August 21, 2012

Two visions of our future


In the 15th Century both China and Europe experimented with ship-borne trade and exploration. China, fearful that all those new ideas would erode Imperial prestige, abandoned her efforts. Europe, in contrast, encouraged the efforts of her best and brightest by allowing all those intrepid explorers to keep the profits of their trade. It took China five centuries to recover from that mistake. If we make China's mistake on a global scale we will probably go extinct in two or three generations.

Assuming we don't follow China's example and self-destruct, humanity will reach the limits of the Earth's ability to support it sometime this century, mid-way through the next century at the latest. There are only two ways to avoid mass starvation: population controls with massively improved food production or mass extraterrestrial colonization. Much of the liberal progressive demands that we all become peasant farmers is based on their fear that if we don't, we'll all starve, including them and their children.

I'd much rather see us sending countless ships loaded with colonists into outer space than to see the world's population reduced to a seething mass of peasant farmers ruled over by despotic tyrants who believe their cruelty is necessary to insure our happiness. Granted, some of those ships will crash and burn, killing all on board. Exploration is never safe, after all. However, considering the alternative is a world filled with starving billions ruled over by masterminds with absolute powers of life and death, the risks of space colonization and the rewards it should bring would definitely be worth it.

When national governments become collectivist and create a population dependent on the government through welfare, centralized health management, and confiscation of private enterprise, they are also removing any incentive for individuals to create better, more effective ways to leave Earth and reach distant planets. Look at Britain, for example. The only "creativity" in Britain these days is creative anarchy and high fashion. Australia and Japan have both followed suit, although so far Japan has managed to avoid the anarchy. German engineers, on the other hand, are still coming up with new technology and new ways of using existing technology while innovation has stagnated in Britain. This is partly because Germany has avoided some of the more egregious socialism dictated to them by the EU parliament.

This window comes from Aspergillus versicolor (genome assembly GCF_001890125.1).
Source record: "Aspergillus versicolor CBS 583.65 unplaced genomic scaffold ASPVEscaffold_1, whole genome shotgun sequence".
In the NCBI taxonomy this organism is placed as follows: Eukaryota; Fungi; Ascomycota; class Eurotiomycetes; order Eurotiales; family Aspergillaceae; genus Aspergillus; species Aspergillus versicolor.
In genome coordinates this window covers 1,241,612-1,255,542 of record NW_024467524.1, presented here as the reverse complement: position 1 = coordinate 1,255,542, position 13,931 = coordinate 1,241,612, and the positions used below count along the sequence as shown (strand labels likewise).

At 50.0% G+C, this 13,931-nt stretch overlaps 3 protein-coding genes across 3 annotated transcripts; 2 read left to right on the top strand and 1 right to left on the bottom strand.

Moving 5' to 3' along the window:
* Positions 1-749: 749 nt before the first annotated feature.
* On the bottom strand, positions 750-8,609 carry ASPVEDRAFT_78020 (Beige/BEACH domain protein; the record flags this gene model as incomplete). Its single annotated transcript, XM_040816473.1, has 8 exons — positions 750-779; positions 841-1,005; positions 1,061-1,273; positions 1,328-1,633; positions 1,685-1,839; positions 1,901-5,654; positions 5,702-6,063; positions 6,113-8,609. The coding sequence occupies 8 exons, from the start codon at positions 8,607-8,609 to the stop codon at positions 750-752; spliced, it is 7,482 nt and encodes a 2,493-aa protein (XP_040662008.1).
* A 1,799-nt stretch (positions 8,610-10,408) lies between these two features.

America is broke and deeply in debt. There is really only one way out of this: we must invent something the rest of the world will spend trillions to own, use, and incorporate into their daily life. The only way for that to happen is to encourage innovation by making it possible for a few bright engineers to become entrepreneurs and make huge profits off of whatever that "next big thing" turns out to be. We need a new generation of innovators like Steve Jobs and Bill Gates. Zuckerberg has done pretty well, but not well enough, and his innovation has done nothing to get us moving off-planet.

I'd like to see "the next big thing" be ships loaded with colonists headed for Alpha Centauri and beyond. That, to my mind, would be a much better option than a world of peasant farmers and their overlords.


Post a Comment